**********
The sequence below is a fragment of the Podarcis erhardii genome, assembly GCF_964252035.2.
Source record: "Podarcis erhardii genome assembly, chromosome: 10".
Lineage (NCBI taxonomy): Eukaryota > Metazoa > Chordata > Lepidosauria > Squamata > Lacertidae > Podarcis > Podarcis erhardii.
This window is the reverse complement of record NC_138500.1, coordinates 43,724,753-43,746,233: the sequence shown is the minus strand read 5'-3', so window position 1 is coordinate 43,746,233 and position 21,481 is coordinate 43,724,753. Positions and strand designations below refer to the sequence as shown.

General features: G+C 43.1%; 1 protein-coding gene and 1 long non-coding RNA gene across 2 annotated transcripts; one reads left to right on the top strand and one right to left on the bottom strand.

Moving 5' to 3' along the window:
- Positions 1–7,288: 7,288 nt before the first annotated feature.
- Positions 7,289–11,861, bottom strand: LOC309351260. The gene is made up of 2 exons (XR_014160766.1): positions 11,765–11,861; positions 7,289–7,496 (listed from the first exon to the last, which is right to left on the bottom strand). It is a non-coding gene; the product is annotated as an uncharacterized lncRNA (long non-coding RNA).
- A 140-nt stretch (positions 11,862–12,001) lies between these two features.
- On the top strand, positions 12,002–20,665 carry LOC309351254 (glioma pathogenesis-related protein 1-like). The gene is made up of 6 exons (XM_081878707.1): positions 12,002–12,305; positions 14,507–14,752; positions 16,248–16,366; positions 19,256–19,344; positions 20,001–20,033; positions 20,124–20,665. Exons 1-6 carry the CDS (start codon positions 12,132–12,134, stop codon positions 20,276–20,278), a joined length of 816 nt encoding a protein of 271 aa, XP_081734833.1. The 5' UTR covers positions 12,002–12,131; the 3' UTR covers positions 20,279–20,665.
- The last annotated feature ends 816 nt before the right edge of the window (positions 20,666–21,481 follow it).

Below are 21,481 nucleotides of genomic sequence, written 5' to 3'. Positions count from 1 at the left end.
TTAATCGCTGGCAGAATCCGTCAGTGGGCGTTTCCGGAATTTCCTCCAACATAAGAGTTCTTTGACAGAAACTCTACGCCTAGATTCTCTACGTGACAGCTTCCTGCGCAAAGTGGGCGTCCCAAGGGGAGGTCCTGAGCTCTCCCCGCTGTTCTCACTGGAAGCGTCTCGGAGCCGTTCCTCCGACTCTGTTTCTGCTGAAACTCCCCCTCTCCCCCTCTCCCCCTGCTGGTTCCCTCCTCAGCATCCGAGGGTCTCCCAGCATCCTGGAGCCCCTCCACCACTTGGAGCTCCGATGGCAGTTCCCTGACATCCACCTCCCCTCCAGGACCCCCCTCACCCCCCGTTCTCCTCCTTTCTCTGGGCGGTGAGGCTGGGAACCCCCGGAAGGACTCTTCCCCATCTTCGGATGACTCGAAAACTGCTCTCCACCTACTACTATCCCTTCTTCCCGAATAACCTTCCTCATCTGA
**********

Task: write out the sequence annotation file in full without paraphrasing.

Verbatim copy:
The sequence below is a fragment of the Podarcis erhardii genome, assembly GCF_964252035.2.
Source record: "Podarcis erhardii genome assembly, chromosome: 10".
Lineage (NCBI taxonomy): Eukaryota > Metazoa > Chordata > Lepidosauria > Squamata > Lacertidae > Podarcis > Podarcis erhardii.
This window is the reverse complement of record NC_138500.1, coordinates 43,724,753-43,746,233: the sequence shown is the minus strand read 5'-3', so window position 1 is coordinate 43,746,233 and position 21,481 is coordinate 43,724,753. Positions and strand designations below refer to the sequence as shown.

General features: G+C 43.1%; 1 protein-coding gene and 1 long non-coding RNA gene across 2 annotated transcripts; one reads left to right on the top strand and one right to left on the bottom strand.

Moving 5' to 3' along the window:
- Positions 1–7,288: 7,288 nt before the first annotated feature.
- Positions 7,289–11,861, bottom strand: LOC309351260. The gene is made up of 2 exons (XR_014160766.1): positions 11,765–11,861; positions 7,289–7,496 (listed from the first exon to the last, which is right to left on the bottom strand). It is a non-coding gene; the product is annotated as an uncharacterized lncRNA (long non-coding RNA).
- A 140-nt stretch (positions 11,862–12,001) lies between these two features.
- On the top strand, positions 12,002–20,665 carry LOC309351254 (glioma pathogenesis-related protein 1-like). The gene is made up of 6 exons (XM_081878707.1): positions 12,002–12,305; positions 14,507–14,752; positions 16,248–16,366; positions 19,256–19,344; positions 20,001–20,033; positions 20,124–20,665. Exons 1-6 carry the CDS (start codon positions 12,132–12,134, stop codon positions 20,276–20,278), a joined length of 816 nt encoding a protein of 271 aa, XP_081734833.1. The 5' UTR covers positions 12,002–12,131; the 3' UTR covers positions 20,279–20,665.
- The last annotated feature ends 816 nt before the right edge of the window (positions 20,666–21,481 follow it).

Below are 21,481 nucleotides of genomic sequence, written 5' to 3'. Positions count from 1 at the left end.
TTAATCGCTGGCAGAATCCGTCAGTGGGCGTTTCCGGAATTTCCTCCAACATAAGAGTTCTTTGACAGAAACTCTACGCCTAGATTCTCTACGTGACAGCTTCCTGCGCAAAGTGGGCGTCCCAAGGGGAGGTCCTGAGCTCTCCCCGCTGTTCTCACTGGAAGCGTCTCGGAGCCGTTCCTCCGACTCTGTTTCTGCTGAAACTCCCCCTCTCCCCCTCTCCCCCTGCTGGTTCCCTCCTCAGCATCCGAGGGTCTCCCAGCATCCTGGAGCCCCTCCACCACTTGGAGCTCCGATGGCAGTTCCCTGACATCCACCTCCCCTCCAGGACCCCCCTCACCCCCCGTTCTCCTCCTTTCTCTGGGCGGTGAGGCTGGGAACCCCCGGAAGGACTCTTCCCCATCTTCGGATGACTCGAAAACTGCTCTCCACCTACTACTATCCCTTCTTCCCGAATAACCTTCCTCATCTGA